As part of its #CutTheCosts week, the NUS has encouraged students to age themselves to show MPs how long student debts could take to pay off.

Students have been urged to take a photograph of themselves, use the editing software on the AgingBooth app to age their faces and send the results to their local MPs over social media, using the hashtag #CutTheCosts.

The NUS is encouraging students to take part in the initiative to make the longevity of student debt “as clear as possible to MPs”.

The campaign stems from a variety of events held across England and Wales during the first week of December, including a lobby at Westminster which saw students from up and down the country meet their local MPs. 

“The app and the pictures are clearly very lighthearted but they definitely make the point clear”

Beth Jamieson, a second year Biology student, told Impact: “I think it is great. The app and the pictures are clearly very light-hearted but they definitely make the point clear”.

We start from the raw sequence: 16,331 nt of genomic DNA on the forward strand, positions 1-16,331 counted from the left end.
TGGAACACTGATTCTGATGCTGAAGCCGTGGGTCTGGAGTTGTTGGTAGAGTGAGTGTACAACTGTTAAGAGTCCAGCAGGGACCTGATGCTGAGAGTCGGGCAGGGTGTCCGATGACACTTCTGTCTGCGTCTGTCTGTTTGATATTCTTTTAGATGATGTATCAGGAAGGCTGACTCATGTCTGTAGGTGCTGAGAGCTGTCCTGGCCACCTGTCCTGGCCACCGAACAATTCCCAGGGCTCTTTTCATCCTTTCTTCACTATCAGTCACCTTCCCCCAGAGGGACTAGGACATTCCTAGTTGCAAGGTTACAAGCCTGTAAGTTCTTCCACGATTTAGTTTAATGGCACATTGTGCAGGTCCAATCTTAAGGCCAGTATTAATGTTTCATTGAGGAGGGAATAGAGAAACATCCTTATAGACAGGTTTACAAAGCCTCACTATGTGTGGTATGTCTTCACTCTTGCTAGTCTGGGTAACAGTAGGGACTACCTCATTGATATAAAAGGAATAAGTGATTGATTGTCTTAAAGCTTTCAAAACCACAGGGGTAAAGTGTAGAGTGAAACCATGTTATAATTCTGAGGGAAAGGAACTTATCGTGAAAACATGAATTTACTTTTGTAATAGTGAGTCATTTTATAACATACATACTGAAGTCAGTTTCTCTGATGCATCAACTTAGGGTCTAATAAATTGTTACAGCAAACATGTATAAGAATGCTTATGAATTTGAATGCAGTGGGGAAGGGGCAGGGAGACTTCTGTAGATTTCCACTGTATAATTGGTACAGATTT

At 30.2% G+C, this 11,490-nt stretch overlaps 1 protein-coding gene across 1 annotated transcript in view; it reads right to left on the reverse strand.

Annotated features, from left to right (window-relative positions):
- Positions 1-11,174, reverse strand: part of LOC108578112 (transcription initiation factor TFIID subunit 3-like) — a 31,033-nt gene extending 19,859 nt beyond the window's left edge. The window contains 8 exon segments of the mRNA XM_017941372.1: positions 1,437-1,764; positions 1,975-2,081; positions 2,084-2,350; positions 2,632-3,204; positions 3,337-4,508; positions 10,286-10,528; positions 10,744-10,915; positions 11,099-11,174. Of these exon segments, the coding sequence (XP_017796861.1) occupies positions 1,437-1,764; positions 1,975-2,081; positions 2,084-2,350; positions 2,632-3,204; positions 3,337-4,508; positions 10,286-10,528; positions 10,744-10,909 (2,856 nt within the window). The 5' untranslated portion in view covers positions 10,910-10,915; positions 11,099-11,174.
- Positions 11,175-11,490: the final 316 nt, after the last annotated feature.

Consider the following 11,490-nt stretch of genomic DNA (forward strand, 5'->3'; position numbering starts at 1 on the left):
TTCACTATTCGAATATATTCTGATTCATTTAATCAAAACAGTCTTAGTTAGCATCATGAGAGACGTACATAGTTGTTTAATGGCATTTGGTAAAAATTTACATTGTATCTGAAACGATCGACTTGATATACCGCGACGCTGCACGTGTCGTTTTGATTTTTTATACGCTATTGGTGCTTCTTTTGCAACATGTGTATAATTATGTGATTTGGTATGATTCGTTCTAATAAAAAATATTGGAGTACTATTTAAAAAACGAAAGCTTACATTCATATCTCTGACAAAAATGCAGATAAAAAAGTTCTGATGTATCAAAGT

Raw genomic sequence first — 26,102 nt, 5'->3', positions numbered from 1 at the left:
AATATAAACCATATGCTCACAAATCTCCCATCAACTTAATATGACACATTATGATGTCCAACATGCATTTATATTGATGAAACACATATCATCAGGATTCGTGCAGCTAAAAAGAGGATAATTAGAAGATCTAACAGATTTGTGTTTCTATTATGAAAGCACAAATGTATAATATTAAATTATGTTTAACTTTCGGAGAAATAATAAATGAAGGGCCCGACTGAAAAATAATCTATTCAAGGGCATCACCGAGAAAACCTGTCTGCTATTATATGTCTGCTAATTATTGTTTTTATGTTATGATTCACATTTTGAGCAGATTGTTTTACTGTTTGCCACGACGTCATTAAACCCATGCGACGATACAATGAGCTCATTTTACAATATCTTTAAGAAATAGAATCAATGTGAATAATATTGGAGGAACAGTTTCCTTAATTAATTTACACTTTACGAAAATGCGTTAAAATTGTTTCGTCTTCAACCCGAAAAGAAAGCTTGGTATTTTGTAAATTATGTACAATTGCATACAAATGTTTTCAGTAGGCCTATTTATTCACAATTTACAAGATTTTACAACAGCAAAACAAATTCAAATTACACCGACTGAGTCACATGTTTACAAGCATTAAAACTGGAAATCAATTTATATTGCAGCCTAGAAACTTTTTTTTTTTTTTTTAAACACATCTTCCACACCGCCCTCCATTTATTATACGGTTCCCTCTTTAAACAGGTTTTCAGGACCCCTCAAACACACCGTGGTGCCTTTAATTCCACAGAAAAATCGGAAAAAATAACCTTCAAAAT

She added: “It’s going to take most students decades to pay off student loans as it is, and adding more debt to more students just isn’t fair”.

Lily Woodward, a second year Languages student, agreed: “Removing the grant will do a lot of harm. A lot of people rely on their grant as well as their loan to live at university and I think it’ll stop a lot of poorer students from applying in future”.

She continued: “I think the NUS campaign is amazing. I’ve seen a few people share their aged selfies on Facebook and Twitter”.

“The NUS has said it believes in “cutting the cost [to students], not the grant””

The NUS #CutTheCosts campaign was launched this July, following the government’s summer budget in which it was revealed that there was an intention to remove maintenance grants for full-time students in England.

It has been suggested that the current system will be replaced by a loans-based method, removing the non-repayable state support and increasing the overall long-term debt of new graduates.

Explaining its position on grant cuts, the NUS has said it believes in “cutting the cost [to students], not the grant”.

National NUS President, Megan Dunn, emphasised the impact that removing the maintenance grant could have on students, calling it an “enormous change” with the government “failing to recognise” the negative effect the proposed changes could have.

Steven Green

Image: Steven Green via AgingApp

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